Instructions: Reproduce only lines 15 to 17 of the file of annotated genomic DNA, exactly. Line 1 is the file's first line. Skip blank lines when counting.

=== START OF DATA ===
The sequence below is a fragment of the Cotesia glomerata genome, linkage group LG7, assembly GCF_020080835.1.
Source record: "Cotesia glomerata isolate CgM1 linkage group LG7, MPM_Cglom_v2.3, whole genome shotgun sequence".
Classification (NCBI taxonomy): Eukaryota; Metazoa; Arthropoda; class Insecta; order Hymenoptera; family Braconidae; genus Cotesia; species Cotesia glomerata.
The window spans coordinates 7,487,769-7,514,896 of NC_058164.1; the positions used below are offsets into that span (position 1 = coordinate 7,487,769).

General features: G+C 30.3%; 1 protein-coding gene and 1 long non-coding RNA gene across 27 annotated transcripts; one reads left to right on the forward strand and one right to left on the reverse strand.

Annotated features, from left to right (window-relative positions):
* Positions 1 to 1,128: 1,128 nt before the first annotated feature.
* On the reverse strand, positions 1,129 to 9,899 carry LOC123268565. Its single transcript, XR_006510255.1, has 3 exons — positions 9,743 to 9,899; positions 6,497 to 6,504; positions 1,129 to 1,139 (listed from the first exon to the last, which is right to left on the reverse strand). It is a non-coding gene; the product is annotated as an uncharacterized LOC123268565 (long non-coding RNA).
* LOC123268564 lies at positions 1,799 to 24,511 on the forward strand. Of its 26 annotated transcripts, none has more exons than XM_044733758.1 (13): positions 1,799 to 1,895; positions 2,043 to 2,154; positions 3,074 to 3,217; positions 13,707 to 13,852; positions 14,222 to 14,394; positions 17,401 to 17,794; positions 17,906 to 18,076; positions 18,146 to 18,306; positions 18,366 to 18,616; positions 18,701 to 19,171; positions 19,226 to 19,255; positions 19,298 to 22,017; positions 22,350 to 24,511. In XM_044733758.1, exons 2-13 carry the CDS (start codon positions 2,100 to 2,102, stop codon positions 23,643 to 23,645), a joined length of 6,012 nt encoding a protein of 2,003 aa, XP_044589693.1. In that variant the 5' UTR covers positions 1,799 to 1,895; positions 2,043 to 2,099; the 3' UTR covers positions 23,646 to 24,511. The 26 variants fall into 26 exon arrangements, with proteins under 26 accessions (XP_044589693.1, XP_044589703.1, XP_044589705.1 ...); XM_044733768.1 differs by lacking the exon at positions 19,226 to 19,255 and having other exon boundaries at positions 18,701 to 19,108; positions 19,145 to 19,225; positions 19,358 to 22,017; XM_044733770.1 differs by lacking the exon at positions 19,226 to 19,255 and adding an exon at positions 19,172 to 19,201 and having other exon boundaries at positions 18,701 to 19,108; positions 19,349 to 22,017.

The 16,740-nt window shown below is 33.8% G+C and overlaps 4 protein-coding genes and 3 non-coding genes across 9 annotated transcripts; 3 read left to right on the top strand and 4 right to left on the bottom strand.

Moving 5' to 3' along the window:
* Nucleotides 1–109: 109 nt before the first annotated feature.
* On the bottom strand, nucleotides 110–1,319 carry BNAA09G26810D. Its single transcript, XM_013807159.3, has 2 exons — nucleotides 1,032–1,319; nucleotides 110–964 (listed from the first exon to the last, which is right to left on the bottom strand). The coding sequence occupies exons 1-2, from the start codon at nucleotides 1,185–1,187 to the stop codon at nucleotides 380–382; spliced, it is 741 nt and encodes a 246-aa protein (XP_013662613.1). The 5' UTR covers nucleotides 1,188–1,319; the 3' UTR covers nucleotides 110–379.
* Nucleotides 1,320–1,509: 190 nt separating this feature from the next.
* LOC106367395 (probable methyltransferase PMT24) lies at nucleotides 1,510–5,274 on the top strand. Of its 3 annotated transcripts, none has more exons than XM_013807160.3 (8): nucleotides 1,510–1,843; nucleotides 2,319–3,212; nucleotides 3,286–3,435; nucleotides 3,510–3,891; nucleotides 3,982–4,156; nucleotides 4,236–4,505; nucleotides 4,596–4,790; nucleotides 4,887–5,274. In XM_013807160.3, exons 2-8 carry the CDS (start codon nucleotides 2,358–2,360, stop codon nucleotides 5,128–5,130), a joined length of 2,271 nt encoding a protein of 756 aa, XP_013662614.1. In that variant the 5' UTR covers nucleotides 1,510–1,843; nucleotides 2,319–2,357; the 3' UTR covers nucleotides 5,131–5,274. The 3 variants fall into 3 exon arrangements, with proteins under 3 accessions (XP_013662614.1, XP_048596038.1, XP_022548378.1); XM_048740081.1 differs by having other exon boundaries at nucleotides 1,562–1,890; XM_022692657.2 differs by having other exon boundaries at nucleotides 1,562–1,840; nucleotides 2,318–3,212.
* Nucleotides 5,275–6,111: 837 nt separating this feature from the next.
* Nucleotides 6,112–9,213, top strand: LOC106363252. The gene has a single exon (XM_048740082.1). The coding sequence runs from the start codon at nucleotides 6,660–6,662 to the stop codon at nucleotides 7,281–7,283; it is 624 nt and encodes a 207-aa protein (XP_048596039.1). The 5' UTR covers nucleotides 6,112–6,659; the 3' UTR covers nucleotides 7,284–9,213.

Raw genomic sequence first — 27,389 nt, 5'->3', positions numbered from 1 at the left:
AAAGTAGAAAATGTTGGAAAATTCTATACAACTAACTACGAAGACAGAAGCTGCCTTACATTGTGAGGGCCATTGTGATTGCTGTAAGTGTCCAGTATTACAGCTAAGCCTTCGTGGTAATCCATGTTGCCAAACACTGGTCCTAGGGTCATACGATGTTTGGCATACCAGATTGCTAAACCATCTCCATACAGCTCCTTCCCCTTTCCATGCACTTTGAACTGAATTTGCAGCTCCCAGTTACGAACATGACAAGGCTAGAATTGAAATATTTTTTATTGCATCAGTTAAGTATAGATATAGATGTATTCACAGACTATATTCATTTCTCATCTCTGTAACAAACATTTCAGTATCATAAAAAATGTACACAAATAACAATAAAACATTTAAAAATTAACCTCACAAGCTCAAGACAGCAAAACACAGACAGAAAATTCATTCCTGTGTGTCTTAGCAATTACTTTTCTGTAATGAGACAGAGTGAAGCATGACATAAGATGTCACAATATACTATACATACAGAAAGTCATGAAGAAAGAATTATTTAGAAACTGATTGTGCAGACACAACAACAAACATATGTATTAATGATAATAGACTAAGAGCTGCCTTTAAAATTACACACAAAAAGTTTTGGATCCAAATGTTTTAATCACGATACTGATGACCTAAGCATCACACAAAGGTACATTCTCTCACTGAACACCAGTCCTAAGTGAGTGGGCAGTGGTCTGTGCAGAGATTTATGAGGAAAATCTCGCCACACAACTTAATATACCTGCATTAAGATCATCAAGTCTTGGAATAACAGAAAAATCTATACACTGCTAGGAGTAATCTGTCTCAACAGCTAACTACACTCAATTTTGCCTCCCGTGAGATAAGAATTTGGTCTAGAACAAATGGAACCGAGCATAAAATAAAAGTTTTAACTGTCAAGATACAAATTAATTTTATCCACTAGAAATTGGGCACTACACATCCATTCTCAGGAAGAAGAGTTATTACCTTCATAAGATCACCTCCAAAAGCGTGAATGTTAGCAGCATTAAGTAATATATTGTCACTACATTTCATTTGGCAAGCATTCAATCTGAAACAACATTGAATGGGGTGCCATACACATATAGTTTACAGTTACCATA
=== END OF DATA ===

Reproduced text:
* LOC106367395 (probable methyltransferase PMT24) lies at nucleotides 1,510–5,274 on the top strand. Of its 3 annotated transcripts, none has more exons than XM_013807160.3 (8): nucleotides 1,510–1,843; nucleotides 2,319–3,212; nucleotides 3,286–3,435; nucleotides 3,510–3,891; nucleotides 3,982–4,156; nucleotides 4,236–4,505; nucleotides 4,596–4,790; nucleotides 4,887–5,274. In XM_013807160.3, exons 2-8 carry the CDS (start codon nucleotides 2,358–2,360, stop codon nucleotides 5,128–5,130), a joined length of 2,271 nt encoding a protein of 756 aa, XP_013662614.1. In that variant the 5' UTR covers nucleotides 1,510–1,843; nucleotides 2,319–2,357; the 3' UTR covers nucleotides 5,131–5,274. The 3 variants fall into 3 exon arrangements, with proteins under 3 accessions (XP_013662614.1, XP_048596038.1, XP_022548378.1); XM_048740081.1 differs by having other exon boundaries at nucleotides 1,562–1,890; XM_022692657.2 differs by having other exon boundaries at nucleotides 1,562–1,840; nucleotides 2,318–3,212.
* Nucleotides 5,275–6,111: 837 nt separating this feature from the next.
* Nucleotides 6,112–9,213, top strand: LOC106363252. The gene has a single exon (XM_048740082.1). The coding sequence runs from the start codon at nucleotides 6,660–6,662 to the stop codon at nucleotides 7,281–7,283; it is 624 nt and encodes a 207-aa protein (XP_048596039.1). The 5' UTR covers nucleotides 6,112–6,659; the 3' UTR covers nucleotides 7,284–9,213.